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Rio 2016 - Murdoch confirms that he won't Appeal tight selection call

by Richard Gladwell, NZL on 12 May 2016
Andrew Murdoch pictured ahead of the 2016 Finn Europeans SW
Double Olympian Andrew Murdoch has confirmed that he will not Appeal the decision of the Yachting New Zealand selectors who gave the nod for Rio 2016 to Josh Junior, who will be on his first Olympic regatta.

Back in November, Murdoch tied on points for the Bronze medal in the 2015 Finn Gold Cup, while Josh Junior placed 14th. The pair were one place apart in the 2014 event. However, Junior placed fourth in the 2016 Europeans in Barcelona, while Murdoch was 19th. Junior's run of form has continued throughout 2016, and his selection was not unexpected.

'I don't think I would get a result in my favour out of the back end of it,' Murdoch told Radio Sport. ït would also hinder Josh's preparation as well.'

'We are under 90 days to when Rio starts. I don't think an Appeal would do anyone any good.'

The Finn and Laser selections while both close are quite different from the Womens Singlehander and Windsurfer decisions where the call was not to send any competitors at all, despite New Zealand having made the cut in the first round of Olympic Qualification back in September 2014.

This is the second time that Murdoch has run a very close second in an Olympic selection. He missed out in 2004, taking the decision to Appeal. He then represented New Zealand in the 2008 and 2012 Olympics in the Men's Singlehander (Laser), finishing a very creditable fifth in each, before switching to the Finn this Olympic cycle, where he has been very successful.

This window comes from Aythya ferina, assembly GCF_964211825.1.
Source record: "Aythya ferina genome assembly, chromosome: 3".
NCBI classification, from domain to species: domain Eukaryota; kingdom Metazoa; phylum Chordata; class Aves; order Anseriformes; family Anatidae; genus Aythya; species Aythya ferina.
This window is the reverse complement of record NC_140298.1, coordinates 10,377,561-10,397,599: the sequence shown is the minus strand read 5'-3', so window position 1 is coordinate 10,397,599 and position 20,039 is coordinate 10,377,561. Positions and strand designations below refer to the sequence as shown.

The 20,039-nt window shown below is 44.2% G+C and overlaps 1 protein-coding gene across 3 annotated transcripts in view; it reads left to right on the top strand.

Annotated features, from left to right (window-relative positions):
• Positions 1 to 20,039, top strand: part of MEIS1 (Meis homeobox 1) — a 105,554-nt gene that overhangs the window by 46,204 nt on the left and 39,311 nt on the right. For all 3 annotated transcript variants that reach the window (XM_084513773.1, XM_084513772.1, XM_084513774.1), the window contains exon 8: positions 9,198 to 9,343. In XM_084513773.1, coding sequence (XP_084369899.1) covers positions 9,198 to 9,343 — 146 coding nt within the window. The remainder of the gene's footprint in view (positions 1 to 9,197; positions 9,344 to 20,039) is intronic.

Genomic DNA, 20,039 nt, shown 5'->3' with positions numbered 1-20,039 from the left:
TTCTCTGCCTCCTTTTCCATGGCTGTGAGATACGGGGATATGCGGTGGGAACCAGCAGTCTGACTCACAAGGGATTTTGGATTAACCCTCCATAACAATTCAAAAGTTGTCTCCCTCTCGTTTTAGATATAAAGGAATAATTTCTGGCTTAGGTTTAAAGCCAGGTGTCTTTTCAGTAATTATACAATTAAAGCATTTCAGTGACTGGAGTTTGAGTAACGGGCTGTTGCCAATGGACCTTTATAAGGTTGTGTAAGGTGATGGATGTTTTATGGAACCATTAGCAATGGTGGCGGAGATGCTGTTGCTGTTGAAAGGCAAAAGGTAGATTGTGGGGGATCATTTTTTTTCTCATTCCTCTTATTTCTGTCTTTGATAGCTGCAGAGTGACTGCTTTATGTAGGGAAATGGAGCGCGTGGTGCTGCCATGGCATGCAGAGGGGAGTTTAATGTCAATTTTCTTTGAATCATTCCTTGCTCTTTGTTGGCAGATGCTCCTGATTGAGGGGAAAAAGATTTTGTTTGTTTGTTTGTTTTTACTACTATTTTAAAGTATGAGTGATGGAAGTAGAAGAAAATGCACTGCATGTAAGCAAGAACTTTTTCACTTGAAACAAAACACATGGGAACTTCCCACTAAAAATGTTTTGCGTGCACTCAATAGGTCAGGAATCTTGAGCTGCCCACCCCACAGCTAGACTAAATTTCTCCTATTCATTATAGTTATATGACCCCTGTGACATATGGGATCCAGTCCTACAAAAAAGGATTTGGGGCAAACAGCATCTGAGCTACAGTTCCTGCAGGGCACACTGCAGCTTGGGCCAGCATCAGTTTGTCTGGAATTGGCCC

In 2004, three crews appealed selection decisions of Yachting New Zealand to the newly established Sports Tribunal.

Murdoch appealed his nonselection in the Men's Singlehander (Laser), Jan Shearer and Melinda Henshaw appealed their non-selection in the Womens Doublehander (470), and 2002 World Champion in the Mens Doublehander, Simon Cooke and crew Alistair Gair appealed their non-selection in the Mens Doublehander (470).

The Sports Tribunal, containing two QC's, upheld Murdoch and Cooke/Gair's Appeals, overturning the decision of the Yachting New Zealand Olympic Selectors.

Yachting New Zealand then appealed the Sports Disputes Tribunal decisions to the Court of Arbitration for Sport, which found that the Sports Disputes Tribunal had 'trespassed into the forbidden field of reviewing the decisions of the Panel on the merits...'

In other words, the Sports Disputes Tribunal could not stand in the shoes of the selectors and review the merits or otherwise of the Olympic aspirants, but must confine itself as to whether the selection process had followed the prescribed selection criteria.

The Hearings came at a cost. Yachting New Zealand replaced its lawyers in the SDT Hearing, hiring one of NZ's top barristers, the late Richard Craddock QC, to argue its casein masterful fashion before a very distinguished CAS Panel. The costs that Yachting New Zealand claimed amounted to just over $62,000, including Senior Counsel's fee of $40,000. The Court awarded YNZ a total $10,000 costs against the two crews, the burden to be split equally.

However after several months Yachting New Zealand dropped this claim completely. At the Annual Meeting following the Hearings a remit moved by Andrew Murdoch's club was passed by the Meeting, saying that in future the parties should carry their own costs.

For its part, Yachting New Zealand changed the selection criteria for successive Olympiads to be more subjective than objective.

The two sailors who have indicated they will Appeal will be the first since 2004. However, the current appeals are about the non-selection of any competitor in the two Olympic-qualified classes rather than the selector's preference of one competitor over another, as was the case in 2004.

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